Political socialization is defined as the “development of public attitudes and behavior towards institutions and people” by studying “the historical record and by analyzing observed political behavior.” This definition is at times taken to be the defining document of political science. The purpose of political science is to examine how politics affects the performance of society as a whole. In a broader sense, political science also studies how politics affect humanity as a whole. These are analyzed in the context of macro-scale activities such as political leadership, political systems, and political, economic systems.
The political process theory also claims that political socialization produces political efficacy. Why is this so? Because humans act according to what they understand about the world and their place in it, not because of any immediate reward or punishment that they can derive from it. They acquire their own understanding of right and wrong through observation and experience. Humans are extremely social creatures, and thus, they have the ability to cooperate when they know that they will be able to get a benefit by doing so. With this said, the system of politics as a whole has to take into consideration these factors in order for it to be effective.
Political Socialization Definition
In the United States, political parties have been conducting an ongoing experiment with the American people for decades. The experiments have been either directly or indirectly conducted. Direct experimentation refers to experiments that have been done to determine how members of society react to a given political system. An example of this is the administering of welfare programs based on a political orientation study. An indirect political process refers to the use of propaganda to change the political system.
Examples of direct political experimentation include the first major political gathering held by the United States during the First World War. At that gathering, the US President requested all Americans who were over eighteen years of age to form a committee. The members of this committee were then sent to evaluate the performance of the war effort. Another example of this political socialization process can be observed in the form of student councils that are formed at colleges and universities. Students are expected to participate in these student groups in order to learn how to work as a team. All this is done in an attempt to increase political awareness among citizens.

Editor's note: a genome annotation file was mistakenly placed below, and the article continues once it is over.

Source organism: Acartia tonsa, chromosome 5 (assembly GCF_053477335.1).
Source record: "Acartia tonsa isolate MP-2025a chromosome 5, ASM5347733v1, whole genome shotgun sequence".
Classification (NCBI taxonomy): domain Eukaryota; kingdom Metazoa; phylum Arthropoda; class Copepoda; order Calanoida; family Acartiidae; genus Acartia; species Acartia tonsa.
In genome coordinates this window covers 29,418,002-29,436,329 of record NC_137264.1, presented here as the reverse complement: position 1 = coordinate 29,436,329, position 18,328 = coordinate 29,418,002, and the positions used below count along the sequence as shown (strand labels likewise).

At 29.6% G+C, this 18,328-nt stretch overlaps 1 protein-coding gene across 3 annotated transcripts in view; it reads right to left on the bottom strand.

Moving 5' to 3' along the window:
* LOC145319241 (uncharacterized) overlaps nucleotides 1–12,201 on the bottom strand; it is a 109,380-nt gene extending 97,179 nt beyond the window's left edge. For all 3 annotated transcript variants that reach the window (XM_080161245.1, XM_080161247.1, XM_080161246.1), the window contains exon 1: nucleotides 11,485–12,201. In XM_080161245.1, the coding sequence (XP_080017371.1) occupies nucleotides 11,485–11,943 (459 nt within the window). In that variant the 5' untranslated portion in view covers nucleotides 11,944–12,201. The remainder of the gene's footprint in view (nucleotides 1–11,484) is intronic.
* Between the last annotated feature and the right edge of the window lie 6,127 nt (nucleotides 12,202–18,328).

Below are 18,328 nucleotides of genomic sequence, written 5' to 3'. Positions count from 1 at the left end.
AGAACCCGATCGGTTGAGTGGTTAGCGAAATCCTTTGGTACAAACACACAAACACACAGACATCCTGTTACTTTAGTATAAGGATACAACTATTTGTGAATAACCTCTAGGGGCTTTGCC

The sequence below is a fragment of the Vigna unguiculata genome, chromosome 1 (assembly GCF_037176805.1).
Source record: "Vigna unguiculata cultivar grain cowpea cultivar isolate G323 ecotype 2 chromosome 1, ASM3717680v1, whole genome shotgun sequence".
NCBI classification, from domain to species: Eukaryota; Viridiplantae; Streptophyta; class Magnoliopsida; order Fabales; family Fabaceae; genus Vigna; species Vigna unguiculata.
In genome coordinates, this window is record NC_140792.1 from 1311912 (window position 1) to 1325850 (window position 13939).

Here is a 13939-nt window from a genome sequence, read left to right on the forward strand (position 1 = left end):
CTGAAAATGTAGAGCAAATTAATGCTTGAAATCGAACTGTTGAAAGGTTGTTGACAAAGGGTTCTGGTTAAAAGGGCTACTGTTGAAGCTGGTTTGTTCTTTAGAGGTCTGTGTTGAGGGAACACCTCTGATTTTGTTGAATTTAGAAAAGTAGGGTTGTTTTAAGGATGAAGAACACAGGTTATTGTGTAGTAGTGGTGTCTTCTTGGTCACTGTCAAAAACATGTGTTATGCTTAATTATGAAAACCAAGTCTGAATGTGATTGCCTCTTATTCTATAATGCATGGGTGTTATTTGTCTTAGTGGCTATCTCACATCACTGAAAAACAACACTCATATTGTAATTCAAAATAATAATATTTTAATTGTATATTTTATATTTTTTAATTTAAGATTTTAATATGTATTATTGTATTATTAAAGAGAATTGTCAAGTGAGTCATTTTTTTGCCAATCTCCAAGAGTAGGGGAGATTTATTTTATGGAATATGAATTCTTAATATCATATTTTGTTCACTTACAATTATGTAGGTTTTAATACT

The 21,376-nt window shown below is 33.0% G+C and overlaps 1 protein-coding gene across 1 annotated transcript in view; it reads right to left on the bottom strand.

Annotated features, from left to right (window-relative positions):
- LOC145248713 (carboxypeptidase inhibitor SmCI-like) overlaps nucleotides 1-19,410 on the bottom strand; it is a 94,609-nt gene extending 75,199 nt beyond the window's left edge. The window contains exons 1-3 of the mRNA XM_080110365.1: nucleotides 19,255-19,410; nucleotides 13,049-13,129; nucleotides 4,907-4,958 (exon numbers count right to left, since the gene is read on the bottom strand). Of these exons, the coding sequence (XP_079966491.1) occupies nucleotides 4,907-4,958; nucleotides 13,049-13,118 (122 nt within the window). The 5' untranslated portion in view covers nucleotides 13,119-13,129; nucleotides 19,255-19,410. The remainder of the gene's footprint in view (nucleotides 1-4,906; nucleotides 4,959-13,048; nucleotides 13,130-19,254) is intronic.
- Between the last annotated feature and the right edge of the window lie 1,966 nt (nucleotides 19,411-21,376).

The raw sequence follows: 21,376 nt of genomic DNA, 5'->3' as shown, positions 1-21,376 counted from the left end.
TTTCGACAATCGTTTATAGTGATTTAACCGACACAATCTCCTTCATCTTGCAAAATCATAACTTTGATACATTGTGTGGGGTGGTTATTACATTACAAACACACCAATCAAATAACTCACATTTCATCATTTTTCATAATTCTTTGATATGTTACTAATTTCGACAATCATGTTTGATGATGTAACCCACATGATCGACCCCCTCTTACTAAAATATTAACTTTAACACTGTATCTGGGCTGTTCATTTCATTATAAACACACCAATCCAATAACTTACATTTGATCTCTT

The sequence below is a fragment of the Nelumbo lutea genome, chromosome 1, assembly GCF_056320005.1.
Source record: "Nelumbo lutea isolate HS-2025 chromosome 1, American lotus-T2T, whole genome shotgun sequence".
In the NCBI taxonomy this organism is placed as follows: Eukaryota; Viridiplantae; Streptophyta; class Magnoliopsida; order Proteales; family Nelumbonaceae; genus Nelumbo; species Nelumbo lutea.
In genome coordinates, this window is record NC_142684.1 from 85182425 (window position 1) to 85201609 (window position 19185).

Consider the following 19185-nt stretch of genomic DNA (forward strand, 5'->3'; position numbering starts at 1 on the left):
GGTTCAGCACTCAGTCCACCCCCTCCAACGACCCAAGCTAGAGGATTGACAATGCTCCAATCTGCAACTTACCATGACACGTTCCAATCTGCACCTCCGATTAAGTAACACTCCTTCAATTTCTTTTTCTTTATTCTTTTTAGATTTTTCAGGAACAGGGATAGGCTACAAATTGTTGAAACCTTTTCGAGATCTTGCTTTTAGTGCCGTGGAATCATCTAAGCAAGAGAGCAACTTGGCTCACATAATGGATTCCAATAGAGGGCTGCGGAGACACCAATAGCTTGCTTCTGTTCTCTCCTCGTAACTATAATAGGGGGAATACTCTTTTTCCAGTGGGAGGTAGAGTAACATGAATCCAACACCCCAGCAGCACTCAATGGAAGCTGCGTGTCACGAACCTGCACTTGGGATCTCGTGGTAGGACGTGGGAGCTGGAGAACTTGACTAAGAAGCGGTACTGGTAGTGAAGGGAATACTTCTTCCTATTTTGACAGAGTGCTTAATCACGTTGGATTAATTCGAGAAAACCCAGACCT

A Much Ado
In today’s modern society, political socialization occurs in various ways. Many parents, for instance, send their children to highly politically active daycare centers where they meet other children who share similar political orientations. Daycare centers also provide interaction with adults who share the same political views. This socialization process is also seen in the way children are introduced to the concept of money. Children learn about this from an early age and tend to become highly financially active as they grow older.
The goals of political socialization are twofold. First, it attempts to increase the overall political effectiveness of a population. Any successful political system is based on the ability of its citizens to participate in the political process and be satisfied with the outcomes. Second, increasing the political efficacy of a population also increases the sharing of that value system with the rest of the world. Any successful society ensures that its citizens accept the basic principles of society. By learning about and participating in the political process, children begin the process of learning about universal values and become highly political creatures themselves.
The other goal of political socialization is to reduce extreme forms of political prejudice. For instance, in a highly politically active nation, there is a high incidence of discrimination against those with dissimilar political views. By engaging in political socialization, individuals learn to appreciate the differences that bring all people together.
Overall, political socialization develops a set of values and attitudes that guide a person’s everyday life. People learn to deal with different kinds of people and to respect the different ways in which they interact. People develop the ability to evaluate the different policies and options available to them and to choose the best that suits their preferences and needs. Without such political processes in place, people develop generalized attitudes that serve only to privilege the powerful over the weak. The result is that in societies that practice political socialization, ordinary citizens become deeply committed to making politics an equal playing field for all.